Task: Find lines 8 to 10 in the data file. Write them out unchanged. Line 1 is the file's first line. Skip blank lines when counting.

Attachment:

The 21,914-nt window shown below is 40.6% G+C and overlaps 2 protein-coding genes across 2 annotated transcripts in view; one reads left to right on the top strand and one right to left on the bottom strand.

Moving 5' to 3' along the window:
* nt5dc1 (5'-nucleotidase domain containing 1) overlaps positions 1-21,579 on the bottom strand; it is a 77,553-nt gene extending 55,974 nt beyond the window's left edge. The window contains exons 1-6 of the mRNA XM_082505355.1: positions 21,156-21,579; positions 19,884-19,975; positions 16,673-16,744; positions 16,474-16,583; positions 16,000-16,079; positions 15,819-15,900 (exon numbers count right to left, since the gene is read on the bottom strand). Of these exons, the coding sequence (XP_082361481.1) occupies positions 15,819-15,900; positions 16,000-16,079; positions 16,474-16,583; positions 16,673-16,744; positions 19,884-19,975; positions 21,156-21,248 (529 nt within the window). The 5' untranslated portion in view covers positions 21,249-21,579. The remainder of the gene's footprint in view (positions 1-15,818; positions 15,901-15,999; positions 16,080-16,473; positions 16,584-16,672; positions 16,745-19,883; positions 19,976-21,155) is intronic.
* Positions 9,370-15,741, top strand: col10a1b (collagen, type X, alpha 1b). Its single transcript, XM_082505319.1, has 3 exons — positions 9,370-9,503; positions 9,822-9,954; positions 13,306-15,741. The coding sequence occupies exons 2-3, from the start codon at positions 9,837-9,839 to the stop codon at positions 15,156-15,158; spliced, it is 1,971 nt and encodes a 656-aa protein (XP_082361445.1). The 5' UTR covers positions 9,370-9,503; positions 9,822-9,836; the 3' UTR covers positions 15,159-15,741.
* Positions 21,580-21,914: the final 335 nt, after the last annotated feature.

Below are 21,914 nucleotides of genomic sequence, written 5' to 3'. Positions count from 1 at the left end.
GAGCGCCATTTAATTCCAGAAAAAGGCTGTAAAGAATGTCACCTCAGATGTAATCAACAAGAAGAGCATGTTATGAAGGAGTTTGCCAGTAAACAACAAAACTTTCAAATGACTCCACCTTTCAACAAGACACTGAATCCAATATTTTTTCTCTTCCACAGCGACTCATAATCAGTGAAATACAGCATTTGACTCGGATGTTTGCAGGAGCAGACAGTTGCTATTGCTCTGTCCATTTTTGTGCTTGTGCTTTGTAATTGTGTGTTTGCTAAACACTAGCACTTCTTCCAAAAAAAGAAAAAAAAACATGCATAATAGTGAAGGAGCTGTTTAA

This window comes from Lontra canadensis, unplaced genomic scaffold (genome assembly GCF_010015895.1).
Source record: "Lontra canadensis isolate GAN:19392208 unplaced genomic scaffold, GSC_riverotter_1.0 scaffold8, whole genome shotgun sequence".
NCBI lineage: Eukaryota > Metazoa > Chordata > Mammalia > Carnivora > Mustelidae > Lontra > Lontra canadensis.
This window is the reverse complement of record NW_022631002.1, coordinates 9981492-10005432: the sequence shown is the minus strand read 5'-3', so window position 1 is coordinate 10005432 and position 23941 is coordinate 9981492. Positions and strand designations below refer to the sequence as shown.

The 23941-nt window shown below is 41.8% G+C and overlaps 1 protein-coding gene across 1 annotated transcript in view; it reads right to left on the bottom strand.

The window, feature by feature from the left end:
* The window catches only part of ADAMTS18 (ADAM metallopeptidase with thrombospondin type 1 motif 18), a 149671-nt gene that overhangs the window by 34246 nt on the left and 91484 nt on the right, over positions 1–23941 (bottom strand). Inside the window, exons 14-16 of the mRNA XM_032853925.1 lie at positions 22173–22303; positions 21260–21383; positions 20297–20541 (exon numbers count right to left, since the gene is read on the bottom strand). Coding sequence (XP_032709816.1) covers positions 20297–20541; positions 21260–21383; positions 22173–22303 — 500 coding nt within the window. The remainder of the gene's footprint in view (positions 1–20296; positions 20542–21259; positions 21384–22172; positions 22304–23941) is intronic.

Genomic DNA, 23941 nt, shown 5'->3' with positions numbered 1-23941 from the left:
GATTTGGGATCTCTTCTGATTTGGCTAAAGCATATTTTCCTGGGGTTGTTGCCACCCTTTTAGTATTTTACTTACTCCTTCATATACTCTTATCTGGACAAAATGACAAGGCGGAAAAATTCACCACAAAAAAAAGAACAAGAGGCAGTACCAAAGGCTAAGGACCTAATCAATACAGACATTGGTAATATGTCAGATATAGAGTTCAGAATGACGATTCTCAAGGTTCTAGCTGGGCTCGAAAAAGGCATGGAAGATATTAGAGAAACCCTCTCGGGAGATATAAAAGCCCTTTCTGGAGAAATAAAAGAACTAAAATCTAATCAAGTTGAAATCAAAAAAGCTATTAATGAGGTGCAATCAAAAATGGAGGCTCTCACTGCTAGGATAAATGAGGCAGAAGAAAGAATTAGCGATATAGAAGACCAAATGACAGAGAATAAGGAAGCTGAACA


This window comes from Lontra canadensis, unplaced genomic scaffold (genome assembly GCF_010015895.1).
Source record: "Lontra canadensis isolate GAN:19392208 unplaced genomic scaffold, GSC_riverotter_1.0 scaffold8, whole genome shotgun sequence".
NCBI lineage: Eukaryota > Metazoa > Chordata > Mammalia > Carnivora > Mustelidae > Lontra > Lontra canadensis.